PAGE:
Cryptocurrencies Lost To COVID-19 Related Scams Are Decreasing Since Mid-March

Funds sent to cryptocurrencies scams exploiting the COVID-19 pandemic have decreased since the start of March. Scammers are using mostly phishing and blackmail emails, but their efforts have not marked much success as of late.

Crypto COVID-19 Scams

Aside from the many positive features cryptocurrencies possess, they are also sometimes involved in suspicious and fraudulent activities. The sudden outbreak of the coronavirus attracted numerous scams where the perpetrators requested digital assets to deceive victims.

New information from Chainalysis, indicates that in early March, when the virus intensified in the western world, scammers were making substantial amounts using it as bait. Since then, however, their profits from duped people have been decreasing.

Bitcoin Price/Value Sent To Scammers. Source:
Bitcoin Price/Value Sent To Scammers. Source:

The graph above represents the value of all cryptocurrencies sent to scam addresses, not just Bitcoin, the report explained. That value has dropped by 61% between March 13th and March 31st, though it has recovered slightly since then.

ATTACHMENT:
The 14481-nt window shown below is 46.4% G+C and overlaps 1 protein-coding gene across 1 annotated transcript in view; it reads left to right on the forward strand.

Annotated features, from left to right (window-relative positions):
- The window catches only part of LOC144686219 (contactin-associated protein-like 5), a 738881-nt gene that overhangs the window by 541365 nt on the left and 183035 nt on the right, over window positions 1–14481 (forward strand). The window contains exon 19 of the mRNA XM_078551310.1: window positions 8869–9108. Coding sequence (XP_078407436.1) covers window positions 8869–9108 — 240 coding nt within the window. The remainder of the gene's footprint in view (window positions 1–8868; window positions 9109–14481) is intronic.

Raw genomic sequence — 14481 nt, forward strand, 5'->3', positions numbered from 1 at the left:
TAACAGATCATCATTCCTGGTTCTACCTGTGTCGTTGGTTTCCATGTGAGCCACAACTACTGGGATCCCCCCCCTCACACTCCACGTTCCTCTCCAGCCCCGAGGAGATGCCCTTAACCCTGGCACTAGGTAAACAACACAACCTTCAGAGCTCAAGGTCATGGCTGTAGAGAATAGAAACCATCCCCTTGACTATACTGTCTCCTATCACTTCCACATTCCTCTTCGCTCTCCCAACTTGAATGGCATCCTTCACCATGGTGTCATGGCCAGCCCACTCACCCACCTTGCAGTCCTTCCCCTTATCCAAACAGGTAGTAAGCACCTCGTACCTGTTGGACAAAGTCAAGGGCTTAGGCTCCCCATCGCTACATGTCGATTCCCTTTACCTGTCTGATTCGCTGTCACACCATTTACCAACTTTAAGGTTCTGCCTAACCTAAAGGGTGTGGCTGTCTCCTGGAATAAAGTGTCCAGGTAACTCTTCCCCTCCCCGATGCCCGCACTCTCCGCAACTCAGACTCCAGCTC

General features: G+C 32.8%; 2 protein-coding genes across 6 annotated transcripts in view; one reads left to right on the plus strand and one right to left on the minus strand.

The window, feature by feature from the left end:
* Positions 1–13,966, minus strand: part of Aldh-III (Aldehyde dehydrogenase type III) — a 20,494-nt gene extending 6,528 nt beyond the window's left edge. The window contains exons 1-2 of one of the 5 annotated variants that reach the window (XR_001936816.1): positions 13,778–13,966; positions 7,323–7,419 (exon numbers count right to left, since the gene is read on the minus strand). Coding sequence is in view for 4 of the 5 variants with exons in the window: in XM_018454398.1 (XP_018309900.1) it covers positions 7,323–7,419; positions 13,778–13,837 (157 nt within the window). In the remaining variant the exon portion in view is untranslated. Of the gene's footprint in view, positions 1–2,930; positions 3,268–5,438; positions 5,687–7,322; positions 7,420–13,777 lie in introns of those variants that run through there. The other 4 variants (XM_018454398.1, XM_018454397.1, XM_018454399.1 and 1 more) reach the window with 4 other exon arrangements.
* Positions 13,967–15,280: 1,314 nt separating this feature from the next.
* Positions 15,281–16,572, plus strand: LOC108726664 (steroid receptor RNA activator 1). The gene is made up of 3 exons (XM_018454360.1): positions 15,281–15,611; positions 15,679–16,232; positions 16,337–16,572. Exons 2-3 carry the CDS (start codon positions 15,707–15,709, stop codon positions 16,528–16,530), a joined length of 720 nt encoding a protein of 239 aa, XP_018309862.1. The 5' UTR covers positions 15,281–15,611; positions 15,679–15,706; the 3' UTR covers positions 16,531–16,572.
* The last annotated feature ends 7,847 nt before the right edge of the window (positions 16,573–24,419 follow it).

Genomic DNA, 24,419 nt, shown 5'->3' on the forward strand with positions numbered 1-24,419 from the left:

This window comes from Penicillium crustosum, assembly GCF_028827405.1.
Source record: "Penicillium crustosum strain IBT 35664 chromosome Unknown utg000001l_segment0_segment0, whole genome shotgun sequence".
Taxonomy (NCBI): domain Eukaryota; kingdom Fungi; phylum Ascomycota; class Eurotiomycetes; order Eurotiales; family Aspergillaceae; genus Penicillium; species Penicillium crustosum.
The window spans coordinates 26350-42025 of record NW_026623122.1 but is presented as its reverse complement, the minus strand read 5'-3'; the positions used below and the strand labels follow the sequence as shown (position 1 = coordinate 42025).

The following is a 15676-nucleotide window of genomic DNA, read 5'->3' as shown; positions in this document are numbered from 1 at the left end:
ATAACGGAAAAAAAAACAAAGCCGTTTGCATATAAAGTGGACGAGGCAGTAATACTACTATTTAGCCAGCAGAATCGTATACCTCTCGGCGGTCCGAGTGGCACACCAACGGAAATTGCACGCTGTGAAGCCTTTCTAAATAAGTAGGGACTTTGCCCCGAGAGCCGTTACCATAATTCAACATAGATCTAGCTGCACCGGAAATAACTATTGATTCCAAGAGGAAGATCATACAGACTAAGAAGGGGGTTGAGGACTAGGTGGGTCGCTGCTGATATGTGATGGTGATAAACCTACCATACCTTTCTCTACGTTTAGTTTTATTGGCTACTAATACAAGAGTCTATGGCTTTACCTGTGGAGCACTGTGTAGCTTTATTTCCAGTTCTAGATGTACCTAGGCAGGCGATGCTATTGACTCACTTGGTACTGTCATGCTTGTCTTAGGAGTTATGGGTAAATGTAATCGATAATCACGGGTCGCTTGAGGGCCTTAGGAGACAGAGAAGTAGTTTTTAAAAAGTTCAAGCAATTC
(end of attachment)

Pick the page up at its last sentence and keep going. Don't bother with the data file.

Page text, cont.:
It’s worth noting, however, that the cryptocurrency market went through a turbulent period between those dates. Firstly, most assets plunged by up to 50% on March 13th, and they were recouping in the following weeks. Those price fluctuations could also reflect on the total value sent to fraudulent projects.

Methods Of Contact

According to the report, scammers are mainly using phishing and blackmail emails to initiate contact. The former is tricking victims by imitating a legitimate business, charity, or well-known individuals. For instance, they can impersonate the WHO or the CDC and request cryptocurrencies to help fight the virus. In other examples, the scammers claim to have valuable medical supplies or even remedies for COVID-19 available for sale.

With the blackmail contacts, on the other hand, scammers scare people that they have compromising information. They threaten to leak it to the victim’s friends and family unless they receive payments in cryptocurrency. The difference now is that the scammers claim to have COVID-19 and threaten to spread it to the victim’s family unless they pay up.

Fortunately, the report concluded that potential victims have not been sending significant amounts:

“Nothing separates this from the typical blackmail scam except that the specific threat being delivered relates to COVID-19. It’s a scary development to see in a time of crisis, but the addresses associated with COVID-19-centered scams that we’ve investigated have received very little money, suggesting these ploys haven’t been very successful yet.”

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